The four letters read can surprise someone who is scanning a written page. They are both inflections of the verb 'to read', meaning 'to decode written characters'. Although they look identical, they are pronounced differently.
- The base form of the verb, and the present tense, rhymes with 'feed' and 'seed', IPA: /riːd/. See also read (irregular verb).
- The past tense and -ed participle rhyme with 'dead' and 'bed', and indeed the colour red, IPA: /rɛd/.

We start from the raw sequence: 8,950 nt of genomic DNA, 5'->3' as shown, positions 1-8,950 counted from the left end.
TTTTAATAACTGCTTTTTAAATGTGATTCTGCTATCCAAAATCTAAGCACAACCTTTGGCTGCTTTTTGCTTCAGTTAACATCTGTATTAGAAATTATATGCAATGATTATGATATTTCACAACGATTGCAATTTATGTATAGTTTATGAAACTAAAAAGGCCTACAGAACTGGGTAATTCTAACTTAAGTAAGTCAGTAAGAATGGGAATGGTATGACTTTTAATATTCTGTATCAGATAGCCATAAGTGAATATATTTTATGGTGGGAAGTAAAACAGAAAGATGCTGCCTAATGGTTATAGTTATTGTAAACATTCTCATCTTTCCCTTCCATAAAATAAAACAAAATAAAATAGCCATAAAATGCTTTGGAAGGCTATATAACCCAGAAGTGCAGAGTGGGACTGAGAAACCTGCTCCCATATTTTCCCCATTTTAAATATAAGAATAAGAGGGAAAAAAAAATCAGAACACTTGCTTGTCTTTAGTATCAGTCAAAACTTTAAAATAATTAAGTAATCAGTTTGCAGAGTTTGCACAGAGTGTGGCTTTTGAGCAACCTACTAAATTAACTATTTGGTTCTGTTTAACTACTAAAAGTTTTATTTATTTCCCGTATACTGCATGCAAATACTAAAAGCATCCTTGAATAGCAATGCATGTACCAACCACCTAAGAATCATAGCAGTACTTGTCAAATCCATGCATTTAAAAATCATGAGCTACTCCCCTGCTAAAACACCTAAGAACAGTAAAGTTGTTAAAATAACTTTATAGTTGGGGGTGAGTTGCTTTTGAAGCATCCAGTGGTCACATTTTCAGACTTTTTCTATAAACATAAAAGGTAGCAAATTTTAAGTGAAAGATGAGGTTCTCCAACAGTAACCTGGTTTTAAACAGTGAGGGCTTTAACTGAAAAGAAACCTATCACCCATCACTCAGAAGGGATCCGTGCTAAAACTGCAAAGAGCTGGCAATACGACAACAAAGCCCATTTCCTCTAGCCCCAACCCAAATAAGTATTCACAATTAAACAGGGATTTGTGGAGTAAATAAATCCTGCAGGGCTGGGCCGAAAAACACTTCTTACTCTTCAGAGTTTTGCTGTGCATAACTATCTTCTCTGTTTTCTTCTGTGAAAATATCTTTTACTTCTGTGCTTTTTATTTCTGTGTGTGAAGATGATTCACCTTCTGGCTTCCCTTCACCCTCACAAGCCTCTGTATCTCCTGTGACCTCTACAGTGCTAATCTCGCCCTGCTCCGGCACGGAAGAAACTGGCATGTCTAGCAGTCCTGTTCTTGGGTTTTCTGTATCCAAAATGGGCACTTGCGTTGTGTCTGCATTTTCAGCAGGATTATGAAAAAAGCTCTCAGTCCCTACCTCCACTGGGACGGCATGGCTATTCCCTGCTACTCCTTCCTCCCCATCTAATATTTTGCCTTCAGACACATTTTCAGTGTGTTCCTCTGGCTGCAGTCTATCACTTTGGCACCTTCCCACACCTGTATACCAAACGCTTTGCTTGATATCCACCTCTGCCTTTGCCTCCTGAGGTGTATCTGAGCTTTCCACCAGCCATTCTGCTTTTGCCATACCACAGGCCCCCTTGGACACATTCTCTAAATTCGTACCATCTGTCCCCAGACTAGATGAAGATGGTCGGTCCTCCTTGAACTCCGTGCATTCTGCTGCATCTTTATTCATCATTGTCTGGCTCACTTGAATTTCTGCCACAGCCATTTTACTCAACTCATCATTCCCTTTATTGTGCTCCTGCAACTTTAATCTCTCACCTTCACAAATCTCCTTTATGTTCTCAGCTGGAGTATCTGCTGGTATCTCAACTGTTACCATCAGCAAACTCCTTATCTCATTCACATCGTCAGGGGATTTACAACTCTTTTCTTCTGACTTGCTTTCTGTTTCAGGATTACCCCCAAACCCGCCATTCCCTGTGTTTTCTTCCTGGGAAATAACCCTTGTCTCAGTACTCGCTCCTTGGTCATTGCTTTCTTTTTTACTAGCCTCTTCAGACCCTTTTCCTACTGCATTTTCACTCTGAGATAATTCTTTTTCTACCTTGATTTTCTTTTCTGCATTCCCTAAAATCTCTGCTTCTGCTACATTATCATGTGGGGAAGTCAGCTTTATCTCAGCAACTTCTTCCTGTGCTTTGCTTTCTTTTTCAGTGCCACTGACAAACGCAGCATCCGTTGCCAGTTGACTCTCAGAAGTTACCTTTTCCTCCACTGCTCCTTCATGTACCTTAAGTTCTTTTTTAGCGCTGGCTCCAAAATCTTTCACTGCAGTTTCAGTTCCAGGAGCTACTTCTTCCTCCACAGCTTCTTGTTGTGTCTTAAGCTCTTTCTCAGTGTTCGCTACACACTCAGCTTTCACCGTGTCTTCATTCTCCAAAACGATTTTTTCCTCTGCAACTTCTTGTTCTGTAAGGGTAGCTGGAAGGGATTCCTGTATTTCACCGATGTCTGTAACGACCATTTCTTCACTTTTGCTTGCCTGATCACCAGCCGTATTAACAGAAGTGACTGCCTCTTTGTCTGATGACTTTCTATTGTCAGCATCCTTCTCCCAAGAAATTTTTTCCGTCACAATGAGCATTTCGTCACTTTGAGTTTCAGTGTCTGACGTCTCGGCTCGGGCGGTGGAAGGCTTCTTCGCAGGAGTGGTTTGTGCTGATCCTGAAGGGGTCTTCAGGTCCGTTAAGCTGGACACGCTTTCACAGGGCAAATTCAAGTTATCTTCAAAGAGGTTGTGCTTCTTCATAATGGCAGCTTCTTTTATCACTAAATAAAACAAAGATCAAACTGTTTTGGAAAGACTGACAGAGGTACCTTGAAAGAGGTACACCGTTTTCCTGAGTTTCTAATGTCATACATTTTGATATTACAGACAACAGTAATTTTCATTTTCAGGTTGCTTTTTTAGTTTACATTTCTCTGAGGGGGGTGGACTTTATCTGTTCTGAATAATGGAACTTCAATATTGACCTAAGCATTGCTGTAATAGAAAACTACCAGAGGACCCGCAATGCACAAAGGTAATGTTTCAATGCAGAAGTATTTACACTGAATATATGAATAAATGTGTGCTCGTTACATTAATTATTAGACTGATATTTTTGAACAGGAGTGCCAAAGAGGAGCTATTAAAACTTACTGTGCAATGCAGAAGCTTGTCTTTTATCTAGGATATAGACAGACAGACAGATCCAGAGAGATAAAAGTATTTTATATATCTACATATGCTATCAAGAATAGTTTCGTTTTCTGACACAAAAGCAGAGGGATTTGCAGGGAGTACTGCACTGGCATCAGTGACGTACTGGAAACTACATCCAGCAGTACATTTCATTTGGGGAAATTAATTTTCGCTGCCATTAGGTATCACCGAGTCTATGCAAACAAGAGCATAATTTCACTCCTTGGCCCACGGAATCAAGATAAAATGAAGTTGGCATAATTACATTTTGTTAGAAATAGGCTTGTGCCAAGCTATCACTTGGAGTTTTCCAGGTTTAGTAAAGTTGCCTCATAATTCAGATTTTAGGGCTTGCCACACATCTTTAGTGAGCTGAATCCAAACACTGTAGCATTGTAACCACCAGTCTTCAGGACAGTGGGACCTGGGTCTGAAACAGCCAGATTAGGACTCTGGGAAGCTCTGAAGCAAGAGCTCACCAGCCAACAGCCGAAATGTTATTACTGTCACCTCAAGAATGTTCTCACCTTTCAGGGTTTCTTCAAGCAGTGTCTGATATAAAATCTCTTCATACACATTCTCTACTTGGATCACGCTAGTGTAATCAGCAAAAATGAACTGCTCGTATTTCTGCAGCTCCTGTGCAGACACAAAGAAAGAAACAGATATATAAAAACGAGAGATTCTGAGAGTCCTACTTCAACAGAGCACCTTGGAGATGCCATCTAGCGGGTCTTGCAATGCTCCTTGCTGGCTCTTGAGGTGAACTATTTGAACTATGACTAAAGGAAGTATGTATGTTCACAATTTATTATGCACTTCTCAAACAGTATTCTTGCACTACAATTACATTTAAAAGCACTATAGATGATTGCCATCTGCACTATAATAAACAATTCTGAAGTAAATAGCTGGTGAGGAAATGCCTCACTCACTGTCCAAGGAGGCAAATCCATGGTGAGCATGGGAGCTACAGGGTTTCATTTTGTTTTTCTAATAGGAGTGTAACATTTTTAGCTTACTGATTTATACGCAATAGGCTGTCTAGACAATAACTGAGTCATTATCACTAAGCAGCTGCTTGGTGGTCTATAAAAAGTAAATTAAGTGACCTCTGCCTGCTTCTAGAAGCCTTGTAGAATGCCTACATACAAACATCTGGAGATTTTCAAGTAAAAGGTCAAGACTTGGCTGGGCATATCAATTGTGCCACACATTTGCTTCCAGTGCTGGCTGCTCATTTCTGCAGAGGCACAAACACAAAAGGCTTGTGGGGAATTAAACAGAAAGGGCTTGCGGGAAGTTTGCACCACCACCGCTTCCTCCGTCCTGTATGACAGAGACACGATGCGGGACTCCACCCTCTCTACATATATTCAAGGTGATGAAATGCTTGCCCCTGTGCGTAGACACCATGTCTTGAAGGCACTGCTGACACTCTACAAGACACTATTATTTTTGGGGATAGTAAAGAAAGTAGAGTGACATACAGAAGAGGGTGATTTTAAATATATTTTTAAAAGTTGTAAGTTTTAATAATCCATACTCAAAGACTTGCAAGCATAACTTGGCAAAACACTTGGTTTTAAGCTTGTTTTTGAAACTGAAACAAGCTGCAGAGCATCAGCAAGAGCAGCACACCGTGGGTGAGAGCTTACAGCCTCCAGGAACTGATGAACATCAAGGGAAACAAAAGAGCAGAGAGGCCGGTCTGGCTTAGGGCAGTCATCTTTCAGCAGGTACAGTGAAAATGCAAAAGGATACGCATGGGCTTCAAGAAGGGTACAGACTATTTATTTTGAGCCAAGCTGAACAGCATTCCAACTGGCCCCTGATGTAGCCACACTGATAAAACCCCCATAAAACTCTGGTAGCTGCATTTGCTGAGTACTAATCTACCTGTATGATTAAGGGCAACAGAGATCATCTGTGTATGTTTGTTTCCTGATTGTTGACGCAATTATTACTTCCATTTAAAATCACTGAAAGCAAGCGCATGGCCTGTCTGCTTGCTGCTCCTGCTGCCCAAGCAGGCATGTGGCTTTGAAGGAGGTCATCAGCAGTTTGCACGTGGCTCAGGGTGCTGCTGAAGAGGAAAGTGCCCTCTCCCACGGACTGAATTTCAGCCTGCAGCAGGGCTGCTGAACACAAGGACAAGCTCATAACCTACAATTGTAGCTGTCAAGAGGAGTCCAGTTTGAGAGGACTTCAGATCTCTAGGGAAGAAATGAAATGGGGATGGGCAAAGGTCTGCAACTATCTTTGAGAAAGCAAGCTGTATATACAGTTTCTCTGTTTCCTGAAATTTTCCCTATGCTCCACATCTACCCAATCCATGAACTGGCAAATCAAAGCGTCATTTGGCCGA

For a homophone that may mislead your hearing, see Read - reed. There is also the homographic pair 'Reading' and 'reading', where the first vowel sound varies. The name of the town in Berkshire, like the university that is there, is pronounced with the first syllable rhyming with 'head' and 'dead' (/'rɛ dɪŋ/); the -ing participle of the verb, as in "I am reading", has a first syllable like 'to read', rhyming with 'feeding' and 'needing' (/'riː dɪŋ/).